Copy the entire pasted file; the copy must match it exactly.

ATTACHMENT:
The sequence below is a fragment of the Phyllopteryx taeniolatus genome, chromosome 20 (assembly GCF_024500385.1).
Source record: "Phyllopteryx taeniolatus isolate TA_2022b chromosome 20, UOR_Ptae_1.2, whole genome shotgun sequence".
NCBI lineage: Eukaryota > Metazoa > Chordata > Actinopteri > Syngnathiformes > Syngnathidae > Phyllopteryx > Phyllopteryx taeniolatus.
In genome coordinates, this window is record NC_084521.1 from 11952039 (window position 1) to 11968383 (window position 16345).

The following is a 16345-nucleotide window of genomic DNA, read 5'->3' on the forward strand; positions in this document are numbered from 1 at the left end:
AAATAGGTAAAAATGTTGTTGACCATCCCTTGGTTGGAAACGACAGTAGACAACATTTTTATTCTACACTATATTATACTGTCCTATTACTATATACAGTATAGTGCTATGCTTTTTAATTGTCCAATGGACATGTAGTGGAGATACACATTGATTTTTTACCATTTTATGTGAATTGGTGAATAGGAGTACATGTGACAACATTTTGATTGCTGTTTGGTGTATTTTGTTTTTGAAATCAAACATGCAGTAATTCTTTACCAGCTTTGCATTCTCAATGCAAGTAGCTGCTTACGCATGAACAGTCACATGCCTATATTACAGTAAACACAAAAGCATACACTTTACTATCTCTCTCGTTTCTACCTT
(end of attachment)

The sequence below is a fragment of the Phyllopteryx taeniolatus genome, chromosome 20 (assembly GCF_024500385.1).
Source record: "Phyllopteryx taeniolatus isolate TA_2022b chromosome 20, UOR_Ptae_1.2, whole genome shotgun sequence".
NCBI lineage: Eukaryota > Metazoa > Chordata > Actinopteri > Syngnathiformes > Syngnathidae > Phyllopteryx > Phyllopteryx taeniolatus.
In genome coordinates, this window is record NC_084521.1 from 11952039 (window position 1) to 11968383 (window position 16345).

The following is a 16345-nucleotide window of genomic DNA, read 5'->3' on the forward strand; positions in this document are numbered from 1 at the left end:
AAATAGGTAAAAATGTTGTTGACCATCCCTTGGTTGGAAACGACAGTAGACAACATTTTTATTCTACACTATATTATACTGTCCTATTACTATATACAGTATAGTGCTATGCTTTTTAATTGTCCAATGGACATGTAGTGGAGATACACATTGATTTTTTACCATTTTATGTGAATTGGTGAATAGGAGTACATGTGACAACATTTTGATTGCTGTTTGGTGTATTTTGTTTTTGAAATCAAACATGCAGTAATTCTTTACCAGCTTTGCATTCTCAATGCAAGTAGCTGCTTACGCATGAACAGTCACATGCCTATATTACAGTAAACACAAAAGCATACACTTTACTATCTCTCTCGTTTCTACCTT